Looking for an easy way to save hundreds on your next new car and simplify the buying process at the same time? Skip the extended warranty, says Consumer Reports.
The dealer will probably try hard to sell you one, telling horror stories about the thousands of dollars it can cost to replace an engine or transmission. But the odds are you’ll never need the coverage, and even if you do, the money you’ll save in repairs won’t come close to what you paid for the added warranty.
A recent Consumer Reports survey found that 55 percent of owners who purchased an extended warranty hadn’t used it for repairs during the lifetime of the policy, even though the median price paid for the coverage was just over $1,200. And, on average, those who did use it spent hundreds more for the coverage than they saved in repair costs.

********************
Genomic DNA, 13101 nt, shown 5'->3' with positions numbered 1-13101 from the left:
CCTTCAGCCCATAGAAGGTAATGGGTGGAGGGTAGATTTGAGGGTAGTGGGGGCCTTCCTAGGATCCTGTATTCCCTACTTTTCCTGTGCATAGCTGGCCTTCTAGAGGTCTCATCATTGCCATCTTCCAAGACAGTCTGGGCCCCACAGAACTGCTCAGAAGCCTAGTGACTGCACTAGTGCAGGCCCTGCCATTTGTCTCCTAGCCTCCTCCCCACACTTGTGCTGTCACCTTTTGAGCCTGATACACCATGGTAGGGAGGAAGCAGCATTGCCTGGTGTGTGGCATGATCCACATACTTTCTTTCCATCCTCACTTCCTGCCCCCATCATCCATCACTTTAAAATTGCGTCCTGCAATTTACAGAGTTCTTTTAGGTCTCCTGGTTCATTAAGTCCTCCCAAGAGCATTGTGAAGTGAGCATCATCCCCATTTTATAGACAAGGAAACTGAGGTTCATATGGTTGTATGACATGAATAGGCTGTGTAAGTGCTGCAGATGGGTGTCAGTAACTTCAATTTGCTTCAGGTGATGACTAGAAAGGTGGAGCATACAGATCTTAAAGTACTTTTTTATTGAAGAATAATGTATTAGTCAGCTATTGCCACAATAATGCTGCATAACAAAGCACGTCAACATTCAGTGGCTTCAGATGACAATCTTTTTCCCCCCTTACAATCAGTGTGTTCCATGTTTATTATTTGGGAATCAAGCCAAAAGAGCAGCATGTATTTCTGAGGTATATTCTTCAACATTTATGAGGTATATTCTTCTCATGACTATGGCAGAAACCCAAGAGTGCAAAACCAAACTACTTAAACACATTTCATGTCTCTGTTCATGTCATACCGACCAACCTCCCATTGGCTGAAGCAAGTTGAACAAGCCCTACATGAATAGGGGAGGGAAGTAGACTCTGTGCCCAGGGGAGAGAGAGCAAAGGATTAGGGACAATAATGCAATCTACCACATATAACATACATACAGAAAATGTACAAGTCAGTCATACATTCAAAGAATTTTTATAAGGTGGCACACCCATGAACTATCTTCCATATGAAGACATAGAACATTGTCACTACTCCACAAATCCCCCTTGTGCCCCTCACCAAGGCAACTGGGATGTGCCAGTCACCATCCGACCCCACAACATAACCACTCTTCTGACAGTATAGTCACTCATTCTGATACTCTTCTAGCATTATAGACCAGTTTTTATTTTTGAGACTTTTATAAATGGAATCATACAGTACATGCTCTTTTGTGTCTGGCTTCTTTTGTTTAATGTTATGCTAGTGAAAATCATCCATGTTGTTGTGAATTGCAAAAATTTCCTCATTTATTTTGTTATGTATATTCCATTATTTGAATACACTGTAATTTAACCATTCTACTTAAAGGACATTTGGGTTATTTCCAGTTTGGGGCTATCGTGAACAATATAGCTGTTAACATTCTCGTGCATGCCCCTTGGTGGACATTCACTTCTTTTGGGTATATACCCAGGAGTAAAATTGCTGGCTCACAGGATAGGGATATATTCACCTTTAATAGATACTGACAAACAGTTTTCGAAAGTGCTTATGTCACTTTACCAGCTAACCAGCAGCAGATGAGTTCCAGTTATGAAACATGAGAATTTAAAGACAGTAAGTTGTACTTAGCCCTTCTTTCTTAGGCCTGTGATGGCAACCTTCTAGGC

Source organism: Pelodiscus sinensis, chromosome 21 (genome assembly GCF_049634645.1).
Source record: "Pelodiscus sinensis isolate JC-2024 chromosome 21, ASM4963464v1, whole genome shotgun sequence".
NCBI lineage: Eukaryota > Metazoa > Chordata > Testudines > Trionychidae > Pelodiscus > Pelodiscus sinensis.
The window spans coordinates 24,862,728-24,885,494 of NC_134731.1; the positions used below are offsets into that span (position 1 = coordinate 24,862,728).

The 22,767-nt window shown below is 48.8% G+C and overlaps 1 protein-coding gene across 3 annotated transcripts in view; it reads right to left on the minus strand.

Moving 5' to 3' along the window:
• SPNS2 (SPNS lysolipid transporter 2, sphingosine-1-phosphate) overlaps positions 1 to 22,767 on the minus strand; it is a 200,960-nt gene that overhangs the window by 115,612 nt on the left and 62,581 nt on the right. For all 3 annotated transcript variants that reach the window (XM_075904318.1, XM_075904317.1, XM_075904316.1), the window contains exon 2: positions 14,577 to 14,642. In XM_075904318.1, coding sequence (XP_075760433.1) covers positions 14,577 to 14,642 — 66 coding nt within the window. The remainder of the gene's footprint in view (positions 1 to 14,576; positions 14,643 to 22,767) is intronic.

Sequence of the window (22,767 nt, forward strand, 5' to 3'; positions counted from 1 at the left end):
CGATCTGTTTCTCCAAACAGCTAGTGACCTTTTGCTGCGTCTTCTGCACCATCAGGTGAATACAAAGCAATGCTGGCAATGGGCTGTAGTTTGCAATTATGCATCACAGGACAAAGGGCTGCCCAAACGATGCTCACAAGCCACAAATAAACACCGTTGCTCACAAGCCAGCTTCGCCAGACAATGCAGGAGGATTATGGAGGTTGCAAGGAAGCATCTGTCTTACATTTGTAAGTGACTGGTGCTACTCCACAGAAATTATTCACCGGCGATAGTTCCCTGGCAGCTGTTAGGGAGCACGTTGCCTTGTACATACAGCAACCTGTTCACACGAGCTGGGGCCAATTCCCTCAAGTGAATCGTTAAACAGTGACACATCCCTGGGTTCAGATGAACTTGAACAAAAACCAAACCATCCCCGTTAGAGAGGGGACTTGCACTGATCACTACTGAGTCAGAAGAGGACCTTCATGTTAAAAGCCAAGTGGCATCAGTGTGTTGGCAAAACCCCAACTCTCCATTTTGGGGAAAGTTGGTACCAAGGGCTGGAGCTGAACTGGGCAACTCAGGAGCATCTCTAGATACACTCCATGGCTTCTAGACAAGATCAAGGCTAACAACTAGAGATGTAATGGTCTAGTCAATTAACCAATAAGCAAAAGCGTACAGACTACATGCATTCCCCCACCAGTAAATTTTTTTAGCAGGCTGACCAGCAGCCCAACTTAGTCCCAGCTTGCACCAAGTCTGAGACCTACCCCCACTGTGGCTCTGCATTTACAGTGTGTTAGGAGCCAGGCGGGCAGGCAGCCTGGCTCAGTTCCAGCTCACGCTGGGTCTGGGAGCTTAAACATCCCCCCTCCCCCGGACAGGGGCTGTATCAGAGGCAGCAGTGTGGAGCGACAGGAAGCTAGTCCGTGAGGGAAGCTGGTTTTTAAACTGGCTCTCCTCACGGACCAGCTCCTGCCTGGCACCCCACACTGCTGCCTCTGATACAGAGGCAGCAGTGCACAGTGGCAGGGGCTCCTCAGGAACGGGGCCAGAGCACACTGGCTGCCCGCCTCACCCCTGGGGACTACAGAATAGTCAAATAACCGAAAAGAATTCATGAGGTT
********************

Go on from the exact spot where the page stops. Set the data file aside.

Among survey participants who used their policy, the median out-of-pocket savings on repairs covered by extended warranties for all brands was $837. Based on a $1,214 average initial cost, that works out to a net loss of more than $375. Factoring those who didn’t use their policy, the median savings was zero. And that may have something to do with why satisfaction with automobile extended warranties is among the lower Rated of all products and services surveyed by Consumer Reports, and why only about a quarter of respondents said they would definitely get it again.
Conducted by the Consumer Reports National Research Center in late 2013, the survey included responses from more than 12,000 Consumer Reports subscribers who purchased an extended warranty. The survey covers vehicles built during model years 2006 to 2010. Consumer Reports targeted those years to focus on vehicles that are typically no longer covered by a traditional three-year new-car factory warranty.